Every Cloak Rolled in Blood (A Holland Family Novel)

Image of Every Cloak Rolled in Blood (A Holland Family Novel)
Release Date: 
May 24, 2022
Simon & Schuster
Reviewed by: 

“Every Cloak Rolled in Blood is a tour de force, a derecho of raw emotion so powerful and overwhelming that you’re really not sure what to say after reading it.”

Eighty-five-year-old novelist Aaron Holland Broussard is struggling with the recent death of his daughter, Fannie Mae. Living alone on his Montana ranch within sight of the Bitterroot Mountains, he tries to befriend two local youths, one who has painted a swastika on his barn door and the other who, along with his brother, tried to burglarize his house.

His good intentions go awry, however, and his life and sanity begin to unravel as ghosts begin to appear, bringing with them horrific visions of the past. Fannie Mae’s spirit becomes his constant companion, trying to offer advice and comfort, but it’s the ghost of U.S. Army Major Eugene Baker, who led a nearby massacre of innocent Blackfoot Indians in January 1870, that threatens Broussard’s very survival.

State police officer Ruby Spotted Horse tries to help, but she has something locked in her basement that Broussard knows is connected in the most horrible way to the strange, inexplicable events that are drawing him inexorably into the darkness on the other side of the Veil.

Every Cloak Rolled in Blood is the fourth novel in James Lee Burke’s Holland family saga, and it follows Another Kind of Eden (2021), which centered on Aaron Holland Broussard as a young man in 1962. Broussard is now 85, the same age as Burke himself, and his ambition to become a novelist has led to overwhelming success.

However, he still suffers from the occasional blackouts, memory loss, and anger spikes that characterized the post-traumatic stress disorder he brought back with him from the Korean War.

Broussard’s intensity is one of several reasons why this novel is very challenging to read. “The great mystery for me,” Broussard reflects, “has always been the presence of evil in the human breast . . . The record of humankind is so bad we cannot look at it squarely in the face or dwell on its memory lest we become subsumed by it.”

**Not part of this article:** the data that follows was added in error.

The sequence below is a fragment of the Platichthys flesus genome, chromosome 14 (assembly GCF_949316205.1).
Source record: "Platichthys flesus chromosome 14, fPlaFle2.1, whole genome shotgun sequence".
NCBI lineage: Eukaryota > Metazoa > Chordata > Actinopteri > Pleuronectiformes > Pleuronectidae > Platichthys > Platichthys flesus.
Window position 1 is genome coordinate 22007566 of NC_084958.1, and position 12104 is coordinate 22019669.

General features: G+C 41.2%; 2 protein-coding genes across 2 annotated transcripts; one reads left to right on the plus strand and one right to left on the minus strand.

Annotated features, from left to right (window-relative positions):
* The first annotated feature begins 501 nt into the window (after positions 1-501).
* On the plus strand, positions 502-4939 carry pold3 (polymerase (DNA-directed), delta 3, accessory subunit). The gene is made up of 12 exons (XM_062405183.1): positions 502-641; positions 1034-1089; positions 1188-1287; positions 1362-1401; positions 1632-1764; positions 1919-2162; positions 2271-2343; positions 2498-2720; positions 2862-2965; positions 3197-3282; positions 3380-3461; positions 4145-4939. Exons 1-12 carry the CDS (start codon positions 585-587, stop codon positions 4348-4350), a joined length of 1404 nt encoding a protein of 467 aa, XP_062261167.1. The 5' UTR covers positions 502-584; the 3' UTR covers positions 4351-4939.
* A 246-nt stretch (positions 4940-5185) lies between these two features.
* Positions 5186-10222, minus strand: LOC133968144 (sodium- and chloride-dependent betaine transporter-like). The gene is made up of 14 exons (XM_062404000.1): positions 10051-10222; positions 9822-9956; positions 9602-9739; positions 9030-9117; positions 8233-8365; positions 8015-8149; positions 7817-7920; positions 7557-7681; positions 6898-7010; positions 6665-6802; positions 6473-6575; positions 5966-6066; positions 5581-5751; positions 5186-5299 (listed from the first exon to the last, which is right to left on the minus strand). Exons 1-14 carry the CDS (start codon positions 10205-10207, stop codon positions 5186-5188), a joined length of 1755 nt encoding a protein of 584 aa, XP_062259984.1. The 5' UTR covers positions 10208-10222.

And yet, because of his obsessive nature, Broussard does exactly that, over and over again. As the ghosts roll across the landscape, we have a front-row seat to Major Baker’s atrocities, the slaughter of women and children, the burning of their settlement, the cruel pursuit and unrelenting massacre as the victims fled across the countryside in a vain attempt to escape.

The nightmarish horrors in Broussard’s mind constantly appear before him in the form of such ghosts and other malevolent spirits, and while several people suggest he’s suffering from a serious mental illness, Burke counterbalances the suspicion in our minds that Broussard is delusional or demented with scenes in which supernatural events occur to these other characters as well, in the real world, in support of the paranormal thesis.

On the other hand, while Burke dwells extensively on the violent and repulsive nature of humanity, he makes an effort, as he did in Another Kind of Eden, to suggest that paradise may be all around us after all, if only we could reach out and grasp it.

In an early description of the valley above Missoula, he admits that the remoteness and silence “leave me in awe and make me wonder if the traces of Eden are not still with us.” Much later in the novel, his recollections of New Iberia and New Orleans give us an incredibly sensual description of transient beauty in a single, breathtaking paragraph.

Burke tells us twice, in a prefatory letter to readers and again in his Acknowledgments, that this novel is “by far my best,” and that it is “certainly my most personal novel.” The loss of his own daughter in 2020 formed the basis of Broussard’s desperate struggle to deal with Fannie Mae’s death.

Additionally, where the otherworldly elements at the conclusion of Another Kind of Eden were skillfully framed in an allegorical context recalling Nathaniel Hawthorne, Burke states without apology that readers may read this one as supernatural fiction.

When a novelist declares his latest book to be his best, especially at the age of 85, and when he’s a writer as well respected as James Lee Burke, we must allow that it might indeed be so. Every Cloak Rolled in Blood is a tour de force, a derecho of raw emotion so powerful and overwhelming that you’re really not sure what to say after reading it.

However, a case could be made that Another Kind of Eden was slightly better. It covered the same themes (exclusive of the loss of his daughter, of course) and managed the characters and events in a somewhat more balanced and skillful way.

Nonetheless, these two novels encompassing the life experiences of Aaron Holland Broussard contain some of the finest writing you’ll ever want to encounter in modern American fiction.